- March 12, 2014 – Walk through the Grades; 9 a.m.
- April 9, 2014 – Walk through the Grades; 9 a.m.
- April, 13, 2014 — Open House; 1 p.m.-3 p.m.
- May 14, 2014 – Walk through the Grades; 9 a.m.
Watch the most recent news, below, about Waldorf Education from Sanjay Gupta MD at CNN. And if you’re interested in learning more, sign up for a visit using the form below.
In Waldorf education, especially in a Waldorf Early Childhood classroom, each day is enriched by ritual and routine. While many parents appreciate how this helps children feel secure, structure is also essential for social and academic development. Why is it so key to the development of children both behaviorally and neurologically?
A recent study of infants, as examined in the book, How People Learn: Brain, Mind, Experience and School, (edited by John D. Bransford, Ann L. Brown and Rodney R. Cocking [National Academy Press]) has determined that children as young as 5 months notice and respond to patterns and routines. We are, it seems, hardwired for structure.
In fact, surveys of human fears find that “the unknown” ranks consistently in the top five. And, as Dr. Laura Markham further notes in her article, Structure: Why Kids Need Routines, everything is unknown and changing in a child’s life — their bodies, brains and skills. If a child’s external day-to-day life is also in constant flux, children will have nowhere to turn for a sense of safety and security. Markham also believes that structure encourages children to have self discipline since they are not distracted by having to manage their environment. But HOW does structure help self discipline? How does that work in the brain itself?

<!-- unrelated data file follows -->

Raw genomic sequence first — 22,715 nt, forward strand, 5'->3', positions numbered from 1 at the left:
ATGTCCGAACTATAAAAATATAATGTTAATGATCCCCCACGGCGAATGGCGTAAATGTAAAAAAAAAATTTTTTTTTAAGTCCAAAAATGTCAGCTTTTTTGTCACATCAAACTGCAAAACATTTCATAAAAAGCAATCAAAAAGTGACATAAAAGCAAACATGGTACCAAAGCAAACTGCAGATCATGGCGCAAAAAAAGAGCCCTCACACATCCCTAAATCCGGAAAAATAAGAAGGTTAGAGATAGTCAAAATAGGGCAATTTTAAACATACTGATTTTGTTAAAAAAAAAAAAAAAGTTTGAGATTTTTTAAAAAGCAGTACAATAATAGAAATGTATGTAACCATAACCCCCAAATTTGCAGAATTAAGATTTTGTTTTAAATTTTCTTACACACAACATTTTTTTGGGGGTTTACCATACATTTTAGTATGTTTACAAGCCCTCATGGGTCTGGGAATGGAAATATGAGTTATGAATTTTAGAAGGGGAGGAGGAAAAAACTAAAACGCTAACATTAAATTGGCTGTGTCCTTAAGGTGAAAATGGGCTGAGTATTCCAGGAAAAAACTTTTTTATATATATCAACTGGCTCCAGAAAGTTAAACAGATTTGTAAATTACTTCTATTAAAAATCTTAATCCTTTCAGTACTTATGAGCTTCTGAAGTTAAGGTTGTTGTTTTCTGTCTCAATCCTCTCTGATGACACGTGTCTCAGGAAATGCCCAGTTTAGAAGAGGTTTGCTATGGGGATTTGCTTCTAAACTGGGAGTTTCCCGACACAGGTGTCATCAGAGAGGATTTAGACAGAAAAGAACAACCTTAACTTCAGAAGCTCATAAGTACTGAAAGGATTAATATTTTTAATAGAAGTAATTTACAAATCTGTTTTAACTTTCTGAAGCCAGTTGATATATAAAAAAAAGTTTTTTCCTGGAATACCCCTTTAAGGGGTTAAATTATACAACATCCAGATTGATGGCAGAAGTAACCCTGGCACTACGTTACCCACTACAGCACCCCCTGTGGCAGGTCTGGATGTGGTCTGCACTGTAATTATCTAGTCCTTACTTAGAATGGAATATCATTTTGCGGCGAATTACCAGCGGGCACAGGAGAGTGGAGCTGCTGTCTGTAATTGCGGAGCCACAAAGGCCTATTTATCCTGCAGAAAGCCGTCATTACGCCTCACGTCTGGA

Psychology Today Author, Karen Spangenberg Postal, Ph.d. explains it here: How Structure Improves Your Child’s Brain. Studies indicate that when parents set structure and assist with follow through on structured tasks, they are acting as the child’s adopted executive brain function.
“Think back to your child’s third birthday party. The parents all stayed at the party in order to follow their child through the chaos, squashing their impulse to grab a present, drying tears after they didn’t get the first piece of cake, and keeping an eye out for the first steps in the “bathroom dance.” A neuroscientist would say that the parents are acting as external frontal executive networks, literally lending their child their own brain’s ability to modulate emotions, resist impulses, and plan into the future.